Background & Aims Pancreatobiliary cancer is detected by fluorescence in situ hybridization (FISH) of pancreatobiliary brush samples with UroVysion probes, originally designed to detect bladder cancer. We designed a set of new probes to detect pancreatobiliary cancer and compared its performance with that of UroVysion and routine cytology analysis. Methods We tested a set of FISH probes on tumor tissues (cholangiocarcinoma or pancreatic carcinoma) and non-tumor tissues from 29 patients. We identified 4 probes that had high specificity for tumor vs non-tumor tissues; we called this set of probes pancreatobiliary FISH. We performed a retrospective analysis of brush samples from 272 patients who underwent endoscopic retrograde cholangiopancreatography for evaluation of malignancy at the Mayo Clinic; results were available from routine cytology and FISH with UroVysion probes. Archived residual specimens were retrieved and used to evaluate the pancreatobiliary FISH probes. Cutoff values for FISH with the pancreatobiliary probes were determined using 89 samples and validated in the remaining 183 samples. Clinical and pathologic evidence of malignancy in the pancreatobiliary tract within 2 years of brush sample collection was used as the standard; samples from patients without malignancies were used as negative controls. The validation cohort included 85 patients with malignancies (46.4%) and 114 patients with primary sclerosing cholangitis (62.3%). Samples containing cells above the cutoff for polysomy (copy number gain of ≤2 probes) were classified as positive in FISH with the UroVysion and pancreatobiliary probes. Multivariable logistic regression was used to estimate associations between clinical and pathology findings and results from FISH. Results The combination of FISH probes 1q21, 7p12, 8q24, and 9p21 identified cancer cells with 93% sensitivity and 100% specificity in pancreatobiliary tissue samples and were therefore included in the pancreatobiliary probe set. In the validation cohort of brush samples, pancreatobiliary FISH identified samples from patients with malignancy with a significantly higher level of sensitivity (64.7%) than the UroVysion probes (45.9%) (P <.001) or routine cytology analysis (18.8%) (P <.001), but similar specificity (92.9%, 90.8%, and 100.0% respectively). Factors significantly associated with detection of carcinoma, in adjusted analyses, included detection of polysomy by pancreatobiliary FISH (P <.001), a mass by cross-sectional imaging (P <.001), cancer cells by routine cytology (overall P =.003), as well as absence of primary sclerosing cholangitis (P =.011). Conclusions We identified a set of FISH probes that detects cancer cells in pancreatobiliary brush samples from patients with and without primary sclerosing cholangitis with higher levels of sensitivity than UroVysion probes. Cytologic brushing test results and clinical features were independently associated with detection of cancer and might be used to identify patients with pancreatobiliary cancers.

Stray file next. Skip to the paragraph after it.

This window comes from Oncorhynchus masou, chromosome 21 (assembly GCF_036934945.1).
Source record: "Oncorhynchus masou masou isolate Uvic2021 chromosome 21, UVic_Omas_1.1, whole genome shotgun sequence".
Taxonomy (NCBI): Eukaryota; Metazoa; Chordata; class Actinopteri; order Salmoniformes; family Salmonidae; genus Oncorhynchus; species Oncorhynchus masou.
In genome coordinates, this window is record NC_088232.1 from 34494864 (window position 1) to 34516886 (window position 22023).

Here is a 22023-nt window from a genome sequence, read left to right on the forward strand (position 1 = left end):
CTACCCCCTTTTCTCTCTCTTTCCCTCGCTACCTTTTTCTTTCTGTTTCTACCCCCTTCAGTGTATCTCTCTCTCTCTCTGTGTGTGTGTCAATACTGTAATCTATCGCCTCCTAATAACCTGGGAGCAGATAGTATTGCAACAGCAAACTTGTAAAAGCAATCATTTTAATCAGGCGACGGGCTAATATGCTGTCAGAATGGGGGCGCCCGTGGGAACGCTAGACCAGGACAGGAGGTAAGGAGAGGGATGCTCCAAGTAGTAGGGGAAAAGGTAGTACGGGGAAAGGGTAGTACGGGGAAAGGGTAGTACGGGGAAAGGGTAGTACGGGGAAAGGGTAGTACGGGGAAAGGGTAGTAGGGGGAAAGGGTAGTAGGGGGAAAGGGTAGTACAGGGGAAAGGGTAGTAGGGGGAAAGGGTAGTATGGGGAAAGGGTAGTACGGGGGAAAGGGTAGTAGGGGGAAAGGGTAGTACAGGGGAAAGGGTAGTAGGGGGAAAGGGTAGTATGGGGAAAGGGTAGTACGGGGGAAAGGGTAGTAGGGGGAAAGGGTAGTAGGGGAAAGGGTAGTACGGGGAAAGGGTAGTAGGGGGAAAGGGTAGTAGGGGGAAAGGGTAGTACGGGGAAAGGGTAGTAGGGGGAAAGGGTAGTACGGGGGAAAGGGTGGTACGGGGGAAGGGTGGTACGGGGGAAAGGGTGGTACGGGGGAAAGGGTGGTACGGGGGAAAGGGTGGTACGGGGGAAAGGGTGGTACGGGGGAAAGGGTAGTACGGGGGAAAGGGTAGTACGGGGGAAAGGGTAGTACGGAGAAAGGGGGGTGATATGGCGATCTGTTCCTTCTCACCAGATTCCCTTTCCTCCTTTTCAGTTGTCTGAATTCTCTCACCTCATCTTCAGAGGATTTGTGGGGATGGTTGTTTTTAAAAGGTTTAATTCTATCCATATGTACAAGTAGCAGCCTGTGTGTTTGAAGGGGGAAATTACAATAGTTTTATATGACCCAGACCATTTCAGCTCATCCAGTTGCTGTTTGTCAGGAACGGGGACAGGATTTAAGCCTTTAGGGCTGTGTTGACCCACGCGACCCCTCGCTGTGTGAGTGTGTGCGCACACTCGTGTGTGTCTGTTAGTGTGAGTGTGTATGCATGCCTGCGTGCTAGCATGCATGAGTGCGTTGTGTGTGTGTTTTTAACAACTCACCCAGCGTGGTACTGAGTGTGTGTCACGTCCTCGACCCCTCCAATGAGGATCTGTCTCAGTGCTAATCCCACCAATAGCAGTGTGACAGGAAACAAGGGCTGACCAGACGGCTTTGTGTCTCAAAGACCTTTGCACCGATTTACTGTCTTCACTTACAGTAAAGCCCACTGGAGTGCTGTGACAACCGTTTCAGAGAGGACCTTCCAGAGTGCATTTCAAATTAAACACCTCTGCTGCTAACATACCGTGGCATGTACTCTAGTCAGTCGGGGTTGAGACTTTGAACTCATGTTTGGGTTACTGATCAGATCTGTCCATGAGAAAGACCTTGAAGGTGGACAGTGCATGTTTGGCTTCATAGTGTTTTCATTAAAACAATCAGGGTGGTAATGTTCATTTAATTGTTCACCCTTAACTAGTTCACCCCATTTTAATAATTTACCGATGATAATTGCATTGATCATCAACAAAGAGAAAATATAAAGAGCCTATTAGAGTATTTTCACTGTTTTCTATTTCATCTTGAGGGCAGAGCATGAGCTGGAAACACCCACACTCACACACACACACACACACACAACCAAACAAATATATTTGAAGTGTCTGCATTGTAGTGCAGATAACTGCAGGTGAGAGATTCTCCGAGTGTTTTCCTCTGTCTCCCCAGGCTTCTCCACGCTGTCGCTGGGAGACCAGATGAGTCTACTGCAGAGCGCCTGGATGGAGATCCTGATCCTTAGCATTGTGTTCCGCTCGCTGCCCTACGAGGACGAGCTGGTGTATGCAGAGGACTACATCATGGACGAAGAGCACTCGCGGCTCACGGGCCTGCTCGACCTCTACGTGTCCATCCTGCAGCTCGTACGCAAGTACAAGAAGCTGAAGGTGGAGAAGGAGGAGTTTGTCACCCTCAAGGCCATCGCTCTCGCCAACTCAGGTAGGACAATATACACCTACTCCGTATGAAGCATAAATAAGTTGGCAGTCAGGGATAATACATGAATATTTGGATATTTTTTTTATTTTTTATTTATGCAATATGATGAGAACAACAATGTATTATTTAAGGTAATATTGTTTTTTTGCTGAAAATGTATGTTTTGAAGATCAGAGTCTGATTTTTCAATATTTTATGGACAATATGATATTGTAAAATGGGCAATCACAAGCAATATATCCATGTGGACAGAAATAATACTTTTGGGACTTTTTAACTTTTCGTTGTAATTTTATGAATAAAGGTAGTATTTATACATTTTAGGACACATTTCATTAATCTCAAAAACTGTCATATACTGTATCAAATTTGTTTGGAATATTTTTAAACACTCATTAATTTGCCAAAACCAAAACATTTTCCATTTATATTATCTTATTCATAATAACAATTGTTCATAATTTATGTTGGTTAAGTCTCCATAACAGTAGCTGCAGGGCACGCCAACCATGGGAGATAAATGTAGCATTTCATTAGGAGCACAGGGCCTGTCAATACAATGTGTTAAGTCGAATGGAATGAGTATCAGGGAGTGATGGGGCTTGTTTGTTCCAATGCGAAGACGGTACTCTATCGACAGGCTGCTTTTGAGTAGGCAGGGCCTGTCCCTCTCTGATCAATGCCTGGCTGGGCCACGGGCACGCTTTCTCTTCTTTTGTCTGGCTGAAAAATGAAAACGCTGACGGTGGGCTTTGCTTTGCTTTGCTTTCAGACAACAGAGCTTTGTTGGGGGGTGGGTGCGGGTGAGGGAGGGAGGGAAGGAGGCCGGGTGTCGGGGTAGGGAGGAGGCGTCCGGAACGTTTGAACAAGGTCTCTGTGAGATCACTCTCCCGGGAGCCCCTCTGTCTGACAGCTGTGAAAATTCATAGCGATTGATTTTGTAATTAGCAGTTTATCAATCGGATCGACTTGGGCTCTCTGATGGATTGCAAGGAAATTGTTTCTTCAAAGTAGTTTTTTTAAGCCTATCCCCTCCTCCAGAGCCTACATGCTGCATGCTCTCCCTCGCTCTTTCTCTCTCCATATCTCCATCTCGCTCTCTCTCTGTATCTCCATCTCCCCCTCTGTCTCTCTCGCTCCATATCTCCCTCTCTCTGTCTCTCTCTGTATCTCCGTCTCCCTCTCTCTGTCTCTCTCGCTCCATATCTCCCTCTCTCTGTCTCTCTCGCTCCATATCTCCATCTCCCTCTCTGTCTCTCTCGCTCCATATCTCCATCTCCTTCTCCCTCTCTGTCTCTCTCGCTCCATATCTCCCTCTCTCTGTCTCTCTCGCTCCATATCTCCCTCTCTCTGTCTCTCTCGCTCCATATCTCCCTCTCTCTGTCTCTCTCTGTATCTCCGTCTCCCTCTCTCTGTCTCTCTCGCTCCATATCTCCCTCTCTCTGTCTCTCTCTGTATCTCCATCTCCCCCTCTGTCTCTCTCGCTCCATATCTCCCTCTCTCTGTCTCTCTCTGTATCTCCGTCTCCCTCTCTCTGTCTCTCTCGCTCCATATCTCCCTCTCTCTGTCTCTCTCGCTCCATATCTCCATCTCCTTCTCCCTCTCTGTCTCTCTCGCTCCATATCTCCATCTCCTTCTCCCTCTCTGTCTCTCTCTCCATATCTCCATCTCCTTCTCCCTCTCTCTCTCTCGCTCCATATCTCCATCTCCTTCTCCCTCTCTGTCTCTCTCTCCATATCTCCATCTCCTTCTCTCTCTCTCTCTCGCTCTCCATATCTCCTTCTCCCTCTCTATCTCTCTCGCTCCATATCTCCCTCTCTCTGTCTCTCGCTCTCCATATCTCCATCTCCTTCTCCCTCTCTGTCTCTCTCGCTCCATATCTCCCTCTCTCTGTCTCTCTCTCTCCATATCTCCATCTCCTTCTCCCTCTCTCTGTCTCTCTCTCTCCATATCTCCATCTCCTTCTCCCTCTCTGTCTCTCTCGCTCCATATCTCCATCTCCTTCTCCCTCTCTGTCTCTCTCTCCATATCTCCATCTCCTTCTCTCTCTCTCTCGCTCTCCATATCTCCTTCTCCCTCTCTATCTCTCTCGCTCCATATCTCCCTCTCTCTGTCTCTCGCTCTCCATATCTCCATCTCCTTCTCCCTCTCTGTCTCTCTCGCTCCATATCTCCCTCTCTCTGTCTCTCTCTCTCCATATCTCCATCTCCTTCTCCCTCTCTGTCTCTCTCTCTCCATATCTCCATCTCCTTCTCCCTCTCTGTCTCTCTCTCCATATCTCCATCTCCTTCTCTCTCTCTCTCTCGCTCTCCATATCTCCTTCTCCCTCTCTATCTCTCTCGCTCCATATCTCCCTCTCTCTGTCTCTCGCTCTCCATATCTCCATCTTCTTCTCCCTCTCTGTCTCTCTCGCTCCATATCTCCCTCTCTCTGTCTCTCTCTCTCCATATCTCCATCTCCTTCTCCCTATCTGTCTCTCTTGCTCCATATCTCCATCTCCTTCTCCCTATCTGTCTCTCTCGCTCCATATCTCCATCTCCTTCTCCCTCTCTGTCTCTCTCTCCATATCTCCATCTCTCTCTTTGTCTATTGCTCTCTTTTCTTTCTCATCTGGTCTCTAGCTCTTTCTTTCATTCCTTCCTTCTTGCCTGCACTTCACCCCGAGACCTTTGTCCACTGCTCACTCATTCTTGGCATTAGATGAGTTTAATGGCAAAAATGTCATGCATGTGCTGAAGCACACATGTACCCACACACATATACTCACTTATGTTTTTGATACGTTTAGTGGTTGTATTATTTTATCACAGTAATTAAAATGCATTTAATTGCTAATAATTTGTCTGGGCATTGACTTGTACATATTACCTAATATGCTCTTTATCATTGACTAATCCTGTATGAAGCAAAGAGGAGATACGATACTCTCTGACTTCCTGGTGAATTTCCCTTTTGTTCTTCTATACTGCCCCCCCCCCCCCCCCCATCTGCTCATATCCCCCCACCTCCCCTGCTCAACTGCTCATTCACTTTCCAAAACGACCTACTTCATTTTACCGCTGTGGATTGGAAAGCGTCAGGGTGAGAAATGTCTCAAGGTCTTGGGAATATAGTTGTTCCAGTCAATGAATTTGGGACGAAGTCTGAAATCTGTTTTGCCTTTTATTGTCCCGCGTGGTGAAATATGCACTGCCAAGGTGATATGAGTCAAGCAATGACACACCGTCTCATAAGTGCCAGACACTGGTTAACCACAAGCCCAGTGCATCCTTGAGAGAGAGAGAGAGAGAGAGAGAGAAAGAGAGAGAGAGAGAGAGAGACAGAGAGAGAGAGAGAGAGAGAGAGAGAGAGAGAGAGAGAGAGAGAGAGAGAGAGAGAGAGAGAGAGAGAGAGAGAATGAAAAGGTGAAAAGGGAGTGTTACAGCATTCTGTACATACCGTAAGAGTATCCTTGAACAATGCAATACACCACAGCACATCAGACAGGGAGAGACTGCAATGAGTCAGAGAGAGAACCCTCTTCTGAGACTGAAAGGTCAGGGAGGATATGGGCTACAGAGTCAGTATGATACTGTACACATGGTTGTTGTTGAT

- Chromosomal Abnormalities
ASJC Scopus subject areas